When a prospect transitions into a client, they may experience your firm as very in-touch and responsive. But after the accounts are opened and the prospect officially becomes a client, the communication can fall off. Your new client may feel like you just wanted to land them.
So, a process of regular, new client communications was developed to not only stay in touch during this sometimes quiet period, but to strengthen the relationship. And it has resulted in a higher percentage of referrals from these new clients.
The communication process begins right after someone becomes a client and consists of a series of letters (or emails) that are sent out seven to 10 days apart. Here are brief descriptions of the letters:
1. Team introduction
Send a letter that introduces (and in some cases re-introduces) each member of the team with their pictures. This letter is often saved by clients so they can remind themselves of who everyone is in the office.
2. Individual client orientation
Send a letter inviting the client to a one-on-one client orientation call or meeting with a staff person to go over online access, how to read their statements, review expectations, discuss future meetings, etc.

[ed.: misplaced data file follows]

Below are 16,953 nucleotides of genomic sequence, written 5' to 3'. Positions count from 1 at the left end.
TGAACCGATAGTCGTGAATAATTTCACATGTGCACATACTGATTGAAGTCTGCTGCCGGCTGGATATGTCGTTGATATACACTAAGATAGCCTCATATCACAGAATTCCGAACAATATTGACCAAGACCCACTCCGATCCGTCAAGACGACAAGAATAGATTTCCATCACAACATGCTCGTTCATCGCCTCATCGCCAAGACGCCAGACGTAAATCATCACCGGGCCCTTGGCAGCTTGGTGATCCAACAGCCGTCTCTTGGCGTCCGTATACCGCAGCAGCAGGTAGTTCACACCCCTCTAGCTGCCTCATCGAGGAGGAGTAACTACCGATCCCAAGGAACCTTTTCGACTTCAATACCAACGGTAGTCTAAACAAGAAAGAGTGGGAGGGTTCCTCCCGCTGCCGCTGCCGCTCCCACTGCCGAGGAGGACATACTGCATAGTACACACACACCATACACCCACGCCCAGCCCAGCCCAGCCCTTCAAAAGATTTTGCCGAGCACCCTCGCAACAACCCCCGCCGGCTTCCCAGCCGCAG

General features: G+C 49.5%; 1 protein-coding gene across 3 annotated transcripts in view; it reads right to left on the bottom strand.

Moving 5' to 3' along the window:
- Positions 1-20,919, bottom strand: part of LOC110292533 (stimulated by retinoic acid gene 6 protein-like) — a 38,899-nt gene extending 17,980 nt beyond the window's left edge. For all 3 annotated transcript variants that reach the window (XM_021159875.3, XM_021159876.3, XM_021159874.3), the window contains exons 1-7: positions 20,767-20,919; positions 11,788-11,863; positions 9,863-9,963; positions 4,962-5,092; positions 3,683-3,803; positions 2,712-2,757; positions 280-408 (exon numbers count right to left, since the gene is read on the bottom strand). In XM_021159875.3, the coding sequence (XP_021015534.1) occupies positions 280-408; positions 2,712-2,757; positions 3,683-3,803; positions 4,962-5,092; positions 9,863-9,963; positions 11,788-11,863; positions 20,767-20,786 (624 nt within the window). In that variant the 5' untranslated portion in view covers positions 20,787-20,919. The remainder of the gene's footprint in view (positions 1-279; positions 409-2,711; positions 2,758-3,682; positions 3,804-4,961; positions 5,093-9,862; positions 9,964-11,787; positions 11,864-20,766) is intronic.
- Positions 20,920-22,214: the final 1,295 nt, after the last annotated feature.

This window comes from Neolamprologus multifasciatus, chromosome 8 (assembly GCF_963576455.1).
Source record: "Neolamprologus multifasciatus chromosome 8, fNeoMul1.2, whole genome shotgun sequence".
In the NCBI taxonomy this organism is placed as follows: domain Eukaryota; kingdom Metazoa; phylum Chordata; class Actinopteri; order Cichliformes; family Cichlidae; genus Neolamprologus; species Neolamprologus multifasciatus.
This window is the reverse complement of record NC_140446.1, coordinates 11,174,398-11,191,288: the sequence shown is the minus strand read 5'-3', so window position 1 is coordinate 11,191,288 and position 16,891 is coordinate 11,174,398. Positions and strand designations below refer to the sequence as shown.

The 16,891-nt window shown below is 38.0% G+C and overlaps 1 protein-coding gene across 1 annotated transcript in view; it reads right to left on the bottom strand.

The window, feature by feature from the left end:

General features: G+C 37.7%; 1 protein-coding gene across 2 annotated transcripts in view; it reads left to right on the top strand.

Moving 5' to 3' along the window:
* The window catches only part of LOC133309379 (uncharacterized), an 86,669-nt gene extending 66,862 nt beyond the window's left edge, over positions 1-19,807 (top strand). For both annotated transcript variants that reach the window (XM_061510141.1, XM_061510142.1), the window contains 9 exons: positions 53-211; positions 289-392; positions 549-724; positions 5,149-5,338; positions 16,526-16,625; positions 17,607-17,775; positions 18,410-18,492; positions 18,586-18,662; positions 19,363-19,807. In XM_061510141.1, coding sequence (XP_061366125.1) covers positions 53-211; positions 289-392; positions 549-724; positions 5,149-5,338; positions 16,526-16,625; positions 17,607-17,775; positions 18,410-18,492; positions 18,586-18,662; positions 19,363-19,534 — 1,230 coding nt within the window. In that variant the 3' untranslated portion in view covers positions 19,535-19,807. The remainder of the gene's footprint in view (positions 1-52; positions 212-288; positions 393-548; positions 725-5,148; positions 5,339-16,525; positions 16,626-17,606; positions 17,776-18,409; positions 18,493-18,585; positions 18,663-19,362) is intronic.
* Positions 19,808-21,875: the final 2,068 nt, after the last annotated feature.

3. Gift and letter
Send a letter and a small gift — typically a book — thanking them for being a client and providing a quick summary of the book. (If sent by email, send an Amazon Gift Certificate with a book suggestion).
4. Client survey
Send a letter and survey asking them for feedback on how you are doing so far. It can be something simple like a report card that includes 10 questions asking your new client to grade you on a scale of A-F. The final question is, “Would you be willing to refer us to others?”
5. Soft referral request
Send out a letter with a soft request for referrals. The key is to let them know that you are interested in referrals and explain what it means to you.
You should receive the most referrals during the first six months of the business relationship. This is the time when there is something new and exciting to talk about, and you are more top of mind.
In fact, several years ago, we conducted a study with financial advisors who had practices grossing over $750,000. These businesses all had processes and systems in place, although each was different. We did not test for their onboarding process specifically, but we did look at their past data relating to their top clients and referrals. Sixty-three percent of the referrals they received came in from those who had recently become a client (the first six months).
Take advantage of this propensity to refer by paying a little more attention to the client during a typically quiet period. We have found that this series of communication often leads to, well, more.